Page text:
American eCommerce on the Rise in the Middle East
One Hour Translation, the translation agency, has released the results of a study showing the growing demand for American eCommerce websites to ensure they have an established reach with Arabic speaking audiences around the world. In looking at the translation projects completed in their Q1 of 2017, One Hour Translation found that Arabic as a target language accounted for 12.9% of projects, up from 11.8% in 2016. A 1.1% rise may not seem like much, but taking into account the absence of Arabic in their top ten in 2015 as well as years previous, this new presence again establishes the expansive digital transformation, online shopping and eCommerce boom occurring in Arabic speaking countries today.
The Rise is Palpable
Yaron Kaufman, co-founder and CMO of One Hour Translation states, “based on the numbers we’ve collected, the Arab world constitutes an important growth engine for eCommerce companies in the United States and the world. Localization into languages such as Chinese, Spanish, German and French is often the first move toward global expansion made by eCommerce companies based in the United States. The data we’ve mined reveals that many eCommerce websites have already passed this phase of expansion and are now looking for their next growth engines, often finding them in the Arab world and other areas in the developing world.”
Kaufman further explains his point: “Thus, for example, a report issued by the online payment company Payfort based on data from 2016, entitled 'State of Payment in the Arab World', identified that an average 61% of the population in the seven Arab countries where the company operates engage in online shopping, and projected that the total volume of online transactions in these countries would reach 69 billion dollars a year by 2020, a threefold leap from the volume recorded in 2015.
At the same time, a report by Crimson Hexagon examining millions of conversations conducted in Arabic and English over social media by online users from nine countries in the Middle East and North Africa over the years 2012-2016, identified a growing tendency among these users to purchase products and services on the internet. Among the discussions on shopping, online shopping dominated 75% of the discussions. These reports confirm the growing need felt by American eCommerce companies to expand into the Arab world by translating their websites into Arabic.”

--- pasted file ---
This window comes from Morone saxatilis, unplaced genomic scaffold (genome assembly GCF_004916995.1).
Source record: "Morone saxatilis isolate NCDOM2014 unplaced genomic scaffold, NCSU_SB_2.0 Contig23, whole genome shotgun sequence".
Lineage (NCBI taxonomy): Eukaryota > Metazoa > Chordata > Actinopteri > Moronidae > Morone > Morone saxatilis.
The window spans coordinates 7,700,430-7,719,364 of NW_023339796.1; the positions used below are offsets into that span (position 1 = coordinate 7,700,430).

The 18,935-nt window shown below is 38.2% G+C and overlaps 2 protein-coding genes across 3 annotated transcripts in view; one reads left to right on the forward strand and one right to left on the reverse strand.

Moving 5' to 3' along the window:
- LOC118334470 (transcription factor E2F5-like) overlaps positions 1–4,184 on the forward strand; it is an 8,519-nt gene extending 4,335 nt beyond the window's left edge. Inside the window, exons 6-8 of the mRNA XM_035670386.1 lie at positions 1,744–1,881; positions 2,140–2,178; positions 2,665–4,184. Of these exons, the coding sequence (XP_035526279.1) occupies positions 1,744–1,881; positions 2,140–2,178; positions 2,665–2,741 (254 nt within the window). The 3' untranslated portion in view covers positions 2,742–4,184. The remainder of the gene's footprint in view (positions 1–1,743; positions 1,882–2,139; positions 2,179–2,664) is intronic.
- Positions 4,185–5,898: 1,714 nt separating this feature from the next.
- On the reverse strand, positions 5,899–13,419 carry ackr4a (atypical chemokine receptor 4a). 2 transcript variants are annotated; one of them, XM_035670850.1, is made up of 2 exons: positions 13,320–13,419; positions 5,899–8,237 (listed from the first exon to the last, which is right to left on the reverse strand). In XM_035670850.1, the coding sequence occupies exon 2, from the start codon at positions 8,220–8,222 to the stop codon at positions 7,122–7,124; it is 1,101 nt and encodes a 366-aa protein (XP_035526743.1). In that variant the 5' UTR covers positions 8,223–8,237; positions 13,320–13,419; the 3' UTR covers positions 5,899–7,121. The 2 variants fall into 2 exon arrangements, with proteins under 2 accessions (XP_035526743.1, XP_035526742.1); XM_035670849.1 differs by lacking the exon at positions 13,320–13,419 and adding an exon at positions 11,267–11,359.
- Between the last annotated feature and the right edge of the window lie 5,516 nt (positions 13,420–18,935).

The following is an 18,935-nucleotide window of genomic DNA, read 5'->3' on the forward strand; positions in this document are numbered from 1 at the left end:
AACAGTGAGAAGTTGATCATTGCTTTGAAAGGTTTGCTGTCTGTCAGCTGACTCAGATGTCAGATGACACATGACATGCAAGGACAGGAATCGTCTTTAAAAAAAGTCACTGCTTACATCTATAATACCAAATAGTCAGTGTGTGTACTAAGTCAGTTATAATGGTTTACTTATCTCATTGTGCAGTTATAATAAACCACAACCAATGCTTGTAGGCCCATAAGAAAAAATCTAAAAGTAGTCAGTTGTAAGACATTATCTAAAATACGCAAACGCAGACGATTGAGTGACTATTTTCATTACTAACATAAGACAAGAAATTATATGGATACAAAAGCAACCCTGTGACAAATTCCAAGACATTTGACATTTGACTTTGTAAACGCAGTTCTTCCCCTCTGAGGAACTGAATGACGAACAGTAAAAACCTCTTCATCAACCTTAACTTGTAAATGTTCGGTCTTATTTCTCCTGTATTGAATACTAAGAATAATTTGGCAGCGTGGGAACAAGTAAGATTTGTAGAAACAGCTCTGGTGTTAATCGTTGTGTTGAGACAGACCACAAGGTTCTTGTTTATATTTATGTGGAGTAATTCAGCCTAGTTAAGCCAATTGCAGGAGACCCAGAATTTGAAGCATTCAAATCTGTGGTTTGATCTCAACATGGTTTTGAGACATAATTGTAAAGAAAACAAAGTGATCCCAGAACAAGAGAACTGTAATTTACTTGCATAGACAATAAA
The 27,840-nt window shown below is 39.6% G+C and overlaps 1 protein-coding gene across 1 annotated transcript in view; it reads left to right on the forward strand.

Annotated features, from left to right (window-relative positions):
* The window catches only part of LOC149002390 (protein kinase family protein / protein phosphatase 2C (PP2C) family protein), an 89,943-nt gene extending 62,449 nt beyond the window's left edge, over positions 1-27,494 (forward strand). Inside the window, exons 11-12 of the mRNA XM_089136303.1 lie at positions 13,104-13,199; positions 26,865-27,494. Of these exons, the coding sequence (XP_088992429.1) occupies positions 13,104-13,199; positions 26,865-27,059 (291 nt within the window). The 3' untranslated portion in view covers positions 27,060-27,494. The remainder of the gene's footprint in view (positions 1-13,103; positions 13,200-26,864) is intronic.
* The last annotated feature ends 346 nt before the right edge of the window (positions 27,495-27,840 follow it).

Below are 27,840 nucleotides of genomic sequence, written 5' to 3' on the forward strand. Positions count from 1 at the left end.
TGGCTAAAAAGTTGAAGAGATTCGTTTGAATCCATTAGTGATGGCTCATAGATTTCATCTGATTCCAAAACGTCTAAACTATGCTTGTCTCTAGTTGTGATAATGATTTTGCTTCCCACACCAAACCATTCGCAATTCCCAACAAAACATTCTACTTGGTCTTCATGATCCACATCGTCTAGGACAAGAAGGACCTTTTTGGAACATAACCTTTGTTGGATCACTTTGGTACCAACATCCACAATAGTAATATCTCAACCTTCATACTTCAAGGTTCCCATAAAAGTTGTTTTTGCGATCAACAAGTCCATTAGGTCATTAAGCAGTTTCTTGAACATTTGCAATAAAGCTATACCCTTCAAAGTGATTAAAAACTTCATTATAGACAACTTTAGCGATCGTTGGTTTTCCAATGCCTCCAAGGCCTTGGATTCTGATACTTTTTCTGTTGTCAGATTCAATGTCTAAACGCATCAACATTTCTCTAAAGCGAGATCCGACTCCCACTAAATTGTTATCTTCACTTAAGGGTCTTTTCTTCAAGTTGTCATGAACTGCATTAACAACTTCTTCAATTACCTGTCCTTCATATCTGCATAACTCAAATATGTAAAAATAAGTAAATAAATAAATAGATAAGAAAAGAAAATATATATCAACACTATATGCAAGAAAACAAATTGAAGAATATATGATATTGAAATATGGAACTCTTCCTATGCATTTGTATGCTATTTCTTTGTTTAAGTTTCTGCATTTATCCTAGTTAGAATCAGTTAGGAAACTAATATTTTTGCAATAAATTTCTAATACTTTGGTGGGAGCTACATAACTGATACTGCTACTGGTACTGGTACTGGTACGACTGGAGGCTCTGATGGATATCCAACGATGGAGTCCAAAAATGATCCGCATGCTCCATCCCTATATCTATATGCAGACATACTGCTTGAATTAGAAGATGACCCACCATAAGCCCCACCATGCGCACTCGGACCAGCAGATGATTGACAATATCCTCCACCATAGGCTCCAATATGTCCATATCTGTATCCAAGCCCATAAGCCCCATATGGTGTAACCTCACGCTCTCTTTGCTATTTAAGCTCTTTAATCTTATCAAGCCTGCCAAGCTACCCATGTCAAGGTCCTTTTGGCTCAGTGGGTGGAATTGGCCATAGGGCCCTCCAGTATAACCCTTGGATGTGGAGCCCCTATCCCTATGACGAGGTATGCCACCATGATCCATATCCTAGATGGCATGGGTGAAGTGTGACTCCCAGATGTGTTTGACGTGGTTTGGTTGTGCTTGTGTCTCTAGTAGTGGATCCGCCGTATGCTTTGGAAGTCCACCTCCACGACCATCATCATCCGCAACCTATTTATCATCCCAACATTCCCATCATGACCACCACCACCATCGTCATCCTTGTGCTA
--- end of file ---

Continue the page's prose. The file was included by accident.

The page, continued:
Amazon is Already Making Moves
The staying power of this trend was no more solidified than when Amazon announced it would be purchasing the Middle East’s first eCommerce unicorn in late March. Dubai-based Souq.com, has grown an impressive presence in their marketplace following their move in 2011, to shift their business from an Internet auction site to a retailer and marketplace for third-party vendors. Today, they are a digital commons where consumers have access to about 75,000 brands, with a total number of around two million products spanning 30 different categories of items.
In addition to this marketplace, Amazon is acquiring a retail operation in the Middle East which they previously didn’t have much of, as well as local expertise, which will immensely assist Amazon in dealing with bureaucratic tasks in the region. However, in her article, Venus points out that while these reasons may be attractive, Amazon’s main desire to acquire Souq.com was hinged on something else:
”Even though all of these benefits will help Amazon hit the ground running in the region, the primary reason behind the deal is tapping into the growth in this emerging market. The Middle East is on the verge of a massive digital disruption with significant untapped eCommerce potential, according to a 2016 Digital Middle East report by McKinsey & Company, with eCommerce penetration in the Middle East estimated at a mere 2 percent of retail sales. Another important point about the region is that the market is expected to significantly outpace the growth of the global luxury goods market in the next five years.”
Its often said in business, if you’re looking for inspiration or feeling stagnant in a saturated market, look for the out of the ordinary, or pay attention to where the key players go that might not make sense to you at the moment, chances are they know things others don’t yet see.
Thanks to this little thing called the Internet, every business now has the chance to become a global brand and should never count out a certain culture or language base, as anywhere could be their next gold mine. As I said, Amazon making such a big splash in entering the Middle East eCommerce market should be reason enough to ensure you have reach to those audiences as well, but the rapid rise in language translation for the Arabic speaking countries around the world shows these consumers are driving their presence in and looking for their options to increase, so the sooner your site can be speaking their language, the better.
A digital business, marketing and social media enthusiast, Laura thrives on asking unique, insightful questions to ignite conversation. At an event or remotely, she enjoys any opportunity to connect with like-minded people in the industry.